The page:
Evolution is not just some story. It’s the explanation for how we get iron, limestone and coal. Without an understanding of evolution, we wouldn’t know where to look for these minerals – or other fossil formations, like oil. Knowing about evolution helps us understand that our supply of these fossil resources, however large, is ultimately limited. And without the glacial lakes formed at the end of the last Ice Age some 10,000 years ago, we would have a much harder time getting the iron from Duluth to Gary.

Hyenas can count

A new study in press at Animal Behaviour shows that hyenas can count. This study builds on work done in other animals, including work that I did on chimpanzees, and finds similar results: animals that fight in groups don’t like to pick fights if they seem to be outnumbered.

Game theory predicts that animals should use numerical assessment when deciding whether to get into a fight with a rival group. You generally don’t want to fight you can’t win. I found this to be the case with chimpanzees, and other studies have found this to be the case for lions and howler monkeys too. Game theory predicts that hyenas should do this too.

To test this prediction, Sarah Benson-Amram and others on Kay Holekamp‘s research team at Michigan State University did playback experiments with hyenas at Masai Mara in Kenya. A write-up of this study in Nature discusses how a particularly nice feature of this study is the way they set up the experimental stimuli. Previous studies have simulated larger groups by playing back recordings of multiple individuals calling at once. This is, in fact, what often happens in the wild – members of groups of lions, chimpanzees, howler monkeys, wolves, hyenas and such often call at the same time, probably to announce to the world that they are in a big group, so watch out. But experimentally, this raises the question of whether the animals are responding to the number of individuals, or just the total amount of noise in the vocalization. This study very elegantly disentangles these variables by always playing three non-overlapping whoops in each playback. In the single-intruder playback, the three whoops are by one individual. In the three-intruder playback, the three whoops are by three different individuals. And on hearing these playbacks, the hyenas responded differently to whoops by different individuals. When they heard the same individual calling repeatedly, their vigilance response decreased. But when they heard a new individual calling, they looked longer at the speaker.

So for hyenas to respond differently to the different numbers of callers, they have to be keeping track of the different individuals that call. This is trickier than simply distinguishing between a single caller and a chorus of callers – but it makes sense that hyenas should be able to do this, since their livelihoods depend on defending group territories and keeping track of how many rivals they face, even if they’re not all calling at once.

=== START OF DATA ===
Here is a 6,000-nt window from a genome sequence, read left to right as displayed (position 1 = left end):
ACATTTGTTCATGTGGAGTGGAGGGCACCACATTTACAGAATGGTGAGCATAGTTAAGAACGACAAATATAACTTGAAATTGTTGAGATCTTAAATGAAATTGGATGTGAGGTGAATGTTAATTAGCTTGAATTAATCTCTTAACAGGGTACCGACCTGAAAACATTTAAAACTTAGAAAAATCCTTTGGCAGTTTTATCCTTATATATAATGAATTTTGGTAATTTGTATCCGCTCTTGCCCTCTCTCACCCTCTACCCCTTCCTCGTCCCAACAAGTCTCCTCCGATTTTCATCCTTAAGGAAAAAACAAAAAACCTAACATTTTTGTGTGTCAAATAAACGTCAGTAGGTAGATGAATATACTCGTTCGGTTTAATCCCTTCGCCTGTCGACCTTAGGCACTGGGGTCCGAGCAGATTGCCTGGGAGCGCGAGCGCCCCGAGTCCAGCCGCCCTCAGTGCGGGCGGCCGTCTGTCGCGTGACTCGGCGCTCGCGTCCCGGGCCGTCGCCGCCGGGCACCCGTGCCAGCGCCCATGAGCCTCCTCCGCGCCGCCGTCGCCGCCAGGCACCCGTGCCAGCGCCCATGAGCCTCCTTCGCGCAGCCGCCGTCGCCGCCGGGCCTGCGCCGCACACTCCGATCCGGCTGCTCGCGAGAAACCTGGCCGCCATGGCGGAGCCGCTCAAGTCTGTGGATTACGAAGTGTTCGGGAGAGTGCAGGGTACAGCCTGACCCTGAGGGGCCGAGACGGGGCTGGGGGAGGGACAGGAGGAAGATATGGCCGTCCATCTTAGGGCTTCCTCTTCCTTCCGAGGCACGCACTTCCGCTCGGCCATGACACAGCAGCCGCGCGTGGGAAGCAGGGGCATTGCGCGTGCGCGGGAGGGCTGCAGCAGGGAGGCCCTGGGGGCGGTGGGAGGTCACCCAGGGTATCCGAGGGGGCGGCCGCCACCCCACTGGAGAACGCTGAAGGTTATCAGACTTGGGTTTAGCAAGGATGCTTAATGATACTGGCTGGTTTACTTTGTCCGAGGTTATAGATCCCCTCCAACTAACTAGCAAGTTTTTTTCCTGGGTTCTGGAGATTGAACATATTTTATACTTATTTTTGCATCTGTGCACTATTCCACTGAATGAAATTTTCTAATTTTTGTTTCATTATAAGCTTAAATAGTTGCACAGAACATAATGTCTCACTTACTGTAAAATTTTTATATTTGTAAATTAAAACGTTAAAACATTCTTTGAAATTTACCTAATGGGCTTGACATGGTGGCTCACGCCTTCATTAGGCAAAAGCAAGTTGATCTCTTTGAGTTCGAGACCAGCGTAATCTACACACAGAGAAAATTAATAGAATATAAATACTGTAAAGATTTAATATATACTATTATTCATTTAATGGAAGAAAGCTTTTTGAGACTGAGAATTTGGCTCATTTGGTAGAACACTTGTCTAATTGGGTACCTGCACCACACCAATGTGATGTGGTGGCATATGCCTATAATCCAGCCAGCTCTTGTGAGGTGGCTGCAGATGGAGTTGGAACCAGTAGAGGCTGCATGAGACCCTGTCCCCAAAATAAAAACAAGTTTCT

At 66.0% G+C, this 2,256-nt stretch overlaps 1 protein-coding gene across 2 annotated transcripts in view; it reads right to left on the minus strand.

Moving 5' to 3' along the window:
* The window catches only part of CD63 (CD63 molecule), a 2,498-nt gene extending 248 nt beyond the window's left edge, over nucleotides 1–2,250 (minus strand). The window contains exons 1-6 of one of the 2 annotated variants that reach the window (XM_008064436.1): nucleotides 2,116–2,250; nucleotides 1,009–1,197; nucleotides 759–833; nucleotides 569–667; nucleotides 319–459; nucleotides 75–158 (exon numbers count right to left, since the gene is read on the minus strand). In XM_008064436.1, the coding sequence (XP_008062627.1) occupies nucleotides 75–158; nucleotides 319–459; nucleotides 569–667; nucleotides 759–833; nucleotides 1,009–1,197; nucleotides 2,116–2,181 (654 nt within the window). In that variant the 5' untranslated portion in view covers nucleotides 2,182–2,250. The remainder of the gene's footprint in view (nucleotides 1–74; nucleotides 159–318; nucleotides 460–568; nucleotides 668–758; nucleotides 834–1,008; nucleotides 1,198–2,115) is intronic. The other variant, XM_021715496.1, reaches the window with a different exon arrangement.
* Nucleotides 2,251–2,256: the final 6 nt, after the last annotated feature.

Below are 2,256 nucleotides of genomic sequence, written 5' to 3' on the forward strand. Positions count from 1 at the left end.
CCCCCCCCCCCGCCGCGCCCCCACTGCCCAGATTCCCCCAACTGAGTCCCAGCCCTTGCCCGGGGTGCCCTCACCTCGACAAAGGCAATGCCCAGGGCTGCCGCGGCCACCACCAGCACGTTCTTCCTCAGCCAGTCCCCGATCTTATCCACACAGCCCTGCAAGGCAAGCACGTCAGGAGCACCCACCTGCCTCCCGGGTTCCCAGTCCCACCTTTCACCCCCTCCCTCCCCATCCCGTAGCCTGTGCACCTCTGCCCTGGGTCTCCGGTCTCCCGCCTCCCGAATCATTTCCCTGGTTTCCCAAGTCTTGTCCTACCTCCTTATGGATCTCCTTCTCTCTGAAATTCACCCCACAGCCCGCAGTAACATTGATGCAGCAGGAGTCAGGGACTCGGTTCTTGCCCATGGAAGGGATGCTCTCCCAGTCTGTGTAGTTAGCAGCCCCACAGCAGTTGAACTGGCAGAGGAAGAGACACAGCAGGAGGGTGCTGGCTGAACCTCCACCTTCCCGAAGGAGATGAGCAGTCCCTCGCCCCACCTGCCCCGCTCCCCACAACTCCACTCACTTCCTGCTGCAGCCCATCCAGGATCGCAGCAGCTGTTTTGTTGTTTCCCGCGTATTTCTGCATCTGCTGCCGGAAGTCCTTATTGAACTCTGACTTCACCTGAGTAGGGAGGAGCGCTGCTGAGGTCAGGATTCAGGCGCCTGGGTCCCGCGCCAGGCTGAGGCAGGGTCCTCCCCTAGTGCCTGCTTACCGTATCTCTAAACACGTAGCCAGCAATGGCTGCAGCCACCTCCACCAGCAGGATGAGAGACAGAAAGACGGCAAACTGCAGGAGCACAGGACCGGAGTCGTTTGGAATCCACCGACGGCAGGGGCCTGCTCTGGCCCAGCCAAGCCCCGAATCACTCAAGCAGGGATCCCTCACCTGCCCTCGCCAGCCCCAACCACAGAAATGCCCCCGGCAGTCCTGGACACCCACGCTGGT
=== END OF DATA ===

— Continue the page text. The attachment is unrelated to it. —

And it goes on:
This method has the happy byproduct of also demonstrating that hyenas can tell individuals apart from their calls. It makes sense that they should be able to do this – but it’s nice to have experimental support for this prediction.

Will the New Atheism Save us from Jihad?

In March 2009, Richard Dawkins gave a talk at the University of Minnesota on “The Purpose of Purpose.” I was eager to see him talk, as I greatly admire Dawkins’ writings on biology, and assign his work as readings for my classes. Most of his talk, though, turned out to be an attack on religion, with many references to 9/11. The main message seemed to be: religion is a menace to humanity, it motivates people to do horrible things to one another, and we would all be better off without it.

It was only when I saw this talk that I really understood how much the flurry of so-called New Atheist books – The End of Faith: Religion, Terror, and the Future of Reason by Sam Harris (2005), Breaking the Spell: Religion as a Natural Phenomenon by Daniel Dennett (2007); god is Not Great: How Religion Poisons Everything by Christopher Hitchens (2007), and Dawkins’s own book, The God Delusion (2008) – owed their inspiration to 9/11. Okay, so maybe I’m a little slow to catch on – but not being a religious person myself, reading these books seemed a bit like, er, preaching to the choir, so I haven’t done so yet. But the main point that Dawkins made, and what I suppose motivates these other books, is this: we were attacked by crazy religious fanatics, and the best way to fight back is to attack the root of the problem: belief in God. As Victor Stegnor (author of The New Atheism: Taking a Stand for Science and Reason (2009)) quips: “Science flies you to the moon. Religion flies you into buildings.”

So, with the 10th anniversary of 9/11 approaching, maybe this is a good time to ask the question: will the New Atheism save us from jihad? My guess is: it probably won’t. And why not?

Well, for one, the audience for these books – educated people in rich countries, especially the United States and Europe – doesn’t really include the people who want to fly planes into our buildings. The chances seem pretty slim that someone like Osama bin Laden would pick up The God Delusion, give it an open-minded read through, and end up saying, “Oh, well, I guess he’s right. There is no God and no eternal paradise waiting for martyrs, so I should really just give up the jihad.” Even if all the educated people in rich countries stopped believing in God tomorrow, there would still be a world full of people who believed fervently in their own Gods, and in the righteousness of their own struggles.

Second, it seems at best an incomplete explanation to say that religion is what inspired the 9/11 attackers, and the rest of Al Qaeda, and their hosts in Afghanistan, the Taliban. Yes, they are all Muslims – but so are about 1.5 billion other people in the world. Why does this particular small group of people interpret Islam in such a way that it motivates them to attack us? What does Al Qaeda want?